Last Saturday I became a mom. I welcomed into my life a bouncing baby boy, who weighed in at approximately 1,500 pounds.

The truth is, I became a foster mom. To an elephant.

His name is Elkerama, and he lives in Nairobi – not here in Toronto with me, much to Bob Barker’s (and probably my neighbour’s) relief.

I adopted “Elkie” (my nickname for the tyke) through the David Sheldrick Wildlife Trust (DSWT), which has fostered over 250 orphaned elephants through their online fostering program. These infant elephants have lost their family due to the illegal poaching crisis and would have perished without their mother’s milk if not the for the help of this tremendous foundation.

After watching the documentary Gardeners of Eden, a gripping (and sob-inducing) first-hand experience at the devastating ivory trade, which included a look into the operations at the elephant orphanage, I wondered – through snot-filled-Dawson Leery-ugly-crying – “How can I help? What can I do?” And, thus, with a click of a PayPal button, Elkerama came into my life.

I tell you this not to brag nor to entice you to adopt a baby elephant of your own (although I do think everyone should have a baby elephant), but to perhaps convince you to find something – a cause, a charity – that you’re passionate about, because it really is such a beautiful thing to experience.

I’ve been involved with animal welfare since I was ten years old. After watching a National Geographic VHS on Mexico in grade five, which highlighted the hundreds of endangered sea turtles being hunted for medicine, food and decoration, I told my mom, “I want to help the animals.” Soon, I was volunteering with Animal Alliance of Canada, watching footage of rabbits undergoing cosmetic testing and protesting outside of Queen’s Park – all before the age of twelve.

Somewhere along the way – let’s blame puberty, university, and subsequently, rent – my dedication to animal rights waned. But my passion didn’t – it was just dormant. Through a twist of fate and timing, I was reintroduced to animal rights and environmentalism at time when I was going through a rough patch. Bad breakup, lost job opportunity, just a general feeling of blues and blah. Knowing that I was helping something outside of myself combated my stress and anxiety, reinvigorating my sense of self and well-being. (That’s not a surprise: volunteering is known to improve mood and help you develop a solid support system, which in turn protects you against stress and depression when you’re going through challenging times.)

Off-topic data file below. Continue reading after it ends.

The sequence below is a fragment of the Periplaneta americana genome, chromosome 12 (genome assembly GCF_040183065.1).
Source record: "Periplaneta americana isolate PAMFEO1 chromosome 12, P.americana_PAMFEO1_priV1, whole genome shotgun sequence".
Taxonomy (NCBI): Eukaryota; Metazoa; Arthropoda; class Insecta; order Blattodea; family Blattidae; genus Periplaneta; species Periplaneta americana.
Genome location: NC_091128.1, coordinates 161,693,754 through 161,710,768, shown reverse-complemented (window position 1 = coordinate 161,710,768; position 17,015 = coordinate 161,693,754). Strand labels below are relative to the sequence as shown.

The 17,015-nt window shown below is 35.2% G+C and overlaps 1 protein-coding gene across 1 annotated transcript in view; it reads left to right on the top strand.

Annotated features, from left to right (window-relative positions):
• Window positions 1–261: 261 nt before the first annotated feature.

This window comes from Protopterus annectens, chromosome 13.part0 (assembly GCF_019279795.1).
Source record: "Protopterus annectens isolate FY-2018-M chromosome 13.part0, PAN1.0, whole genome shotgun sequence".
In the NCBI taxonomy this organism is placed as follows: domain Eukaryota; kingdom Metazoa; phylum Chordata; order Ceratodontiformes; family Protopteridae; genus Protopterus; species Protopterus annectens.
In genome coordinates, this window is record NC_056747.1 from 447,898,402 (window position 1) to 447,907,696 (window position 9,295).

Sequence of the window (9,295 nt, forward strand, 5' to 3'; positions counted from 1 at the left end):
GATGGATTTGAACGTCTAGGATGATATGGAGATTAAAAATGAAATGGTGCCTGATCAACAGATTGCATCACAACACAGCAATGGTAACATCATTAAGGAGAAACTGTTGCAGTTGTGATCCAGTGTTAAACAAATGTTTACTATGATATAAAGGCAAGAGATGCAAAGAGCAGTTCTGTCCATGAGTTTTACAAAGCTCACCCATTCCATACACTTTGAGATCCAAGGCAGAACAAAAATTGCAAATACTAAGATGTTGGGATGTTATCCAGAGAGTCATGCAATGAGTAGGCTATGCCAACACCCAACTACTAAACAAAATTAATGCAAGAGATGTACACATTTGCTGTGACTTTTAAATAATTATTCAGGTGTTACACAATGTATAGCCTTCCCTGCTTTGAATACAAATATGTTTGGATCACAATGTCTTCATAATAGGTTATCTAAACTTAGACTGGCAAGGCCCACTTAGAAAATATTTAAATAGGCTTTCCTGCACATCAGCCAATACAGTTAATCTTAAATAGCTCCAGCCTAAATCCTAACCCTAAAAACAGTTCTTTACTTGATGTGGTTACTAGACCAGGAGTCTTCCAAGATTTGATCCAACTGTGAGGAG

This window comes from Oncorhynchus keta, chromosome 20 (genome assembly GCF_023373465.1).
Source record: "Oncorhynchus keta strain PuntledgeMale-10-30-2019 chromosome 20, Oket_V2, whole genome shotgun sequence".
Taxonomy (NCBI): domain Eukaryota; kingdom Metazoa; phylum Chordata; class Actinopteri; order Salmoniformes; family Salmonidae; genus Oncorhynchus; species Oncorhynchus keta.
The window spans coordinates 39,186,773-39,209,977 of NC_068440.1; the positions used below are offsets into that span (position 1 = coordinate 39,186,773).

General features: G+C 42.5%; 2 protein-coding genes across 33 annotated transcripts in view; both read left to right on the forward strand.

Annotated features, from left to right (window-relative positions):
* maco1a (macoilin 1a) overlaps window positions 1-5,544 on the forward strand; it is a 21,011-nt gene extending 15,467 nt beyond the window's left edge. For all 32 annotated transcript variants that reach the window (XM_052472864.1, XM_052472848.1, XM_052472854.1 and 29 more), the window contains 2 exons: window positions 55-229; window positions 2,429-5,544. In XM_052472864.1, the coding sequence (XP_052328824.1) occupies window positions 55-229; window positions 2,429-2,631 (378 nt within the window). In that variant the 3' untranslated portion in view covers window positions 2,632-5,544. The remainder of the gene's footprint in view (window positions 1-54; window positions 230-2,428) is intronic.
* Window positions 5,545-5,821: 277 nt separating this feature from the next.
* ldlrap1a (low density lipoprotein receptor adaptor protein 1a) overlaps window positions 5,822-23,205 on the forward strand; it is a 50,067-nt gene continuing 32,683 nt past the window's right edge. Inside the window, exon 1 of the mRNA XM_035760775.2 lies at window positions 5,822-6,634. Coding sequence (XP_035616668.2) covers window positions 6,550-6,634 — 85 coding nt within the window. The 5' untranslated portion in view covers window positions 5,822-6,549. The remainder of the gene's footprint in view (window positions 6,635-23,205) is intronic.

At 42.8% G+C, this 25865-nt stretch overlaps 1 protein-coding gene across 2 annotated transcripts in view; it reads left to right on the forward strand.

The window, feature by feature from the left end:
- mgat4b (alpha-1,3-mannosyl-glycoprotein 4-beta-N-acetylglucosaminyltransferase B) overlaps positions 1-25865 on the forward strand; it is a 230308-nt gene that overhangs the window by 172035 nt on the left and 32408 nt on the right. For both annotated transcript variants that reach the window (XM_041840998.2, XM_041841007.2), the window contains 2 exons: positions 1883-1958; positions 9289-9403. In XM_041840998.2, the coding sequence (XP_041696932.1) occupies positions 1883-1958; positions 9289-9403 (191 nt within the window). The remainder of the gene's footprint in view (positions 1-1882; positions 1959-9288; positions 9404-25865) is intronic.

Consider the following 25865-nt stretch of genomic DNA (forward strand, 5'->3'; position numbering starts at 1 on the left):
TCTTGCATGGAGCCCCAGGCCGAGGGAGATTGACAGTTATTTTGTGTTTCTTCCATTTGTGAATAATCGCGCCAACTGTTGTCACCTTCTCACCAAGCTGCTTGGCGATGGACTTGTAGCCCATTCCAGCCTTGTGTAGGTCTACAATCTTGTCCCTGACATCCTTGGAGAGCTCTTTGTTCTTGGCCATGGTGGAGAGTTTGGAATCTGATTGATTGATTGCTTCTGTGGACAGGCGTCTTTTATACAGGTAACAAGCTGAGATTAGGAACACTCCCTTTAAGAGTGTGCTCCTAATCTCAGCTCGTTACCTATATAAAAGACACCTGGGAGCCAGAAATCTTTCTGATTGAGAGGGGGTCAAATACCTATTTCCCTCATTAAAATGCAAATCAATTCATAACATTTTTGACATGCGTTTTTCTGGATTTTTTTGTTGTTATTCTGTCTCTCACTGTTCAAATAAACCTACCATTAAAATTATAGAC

Serving a cause that I am passionate about continues to give me a sense of purpose and hunger for life. I’m more at peace, and, ultimately, happier – despite the depressing facts and figures (like that elephants will die out in ten years) that make me cry myself to sleep.

Charity is such a personal thing. People will instinctively be drawn to issues and causes to which they have a personal connection, and that just makes sense. You can’t fight for something that you don’t believe in. It doesn’t really work that way. It’s like karmic law, or something. There are some people who don’t like cats, so they obviously wouldn’t be inclined to help them out (although, personally, I wouldn’t want to know those people). But if there’s something you are drawn to, research it. Investigate it. See what fits for you. I understand the time commitment thing. You’ve got dinner to make, and people to Tinder, so volunteering somewhere might cramp your style. Without pointing out that you might meet new friends and connections while volunteering (okay, so I did point that out) there are organizations like the DHWT’s fostering program, which allow you to help out even though you’re hundreds of thousands of miles away. (And did you know that giving away money actually relieves financial stress? Yep – there have been studies.)

Donating some of your time and/or money doesn’t make you better than anyone else (I’m pretty sure that’s the opposite of what altruism means), but it can help you better yourself, while you’re bettering someone else.

And if you’re uncertain whether your help will really make a difference, heed Elkerama’s grandma’s/my mom’s advice. After adopting Elkerama, I said, “I don’t know if I’m doing enough,” to which she replied: “It’s what you can do right now, so it’s more than enough.”

After all, no one has become poor from giving – and there’s always a tax-deductible receipt.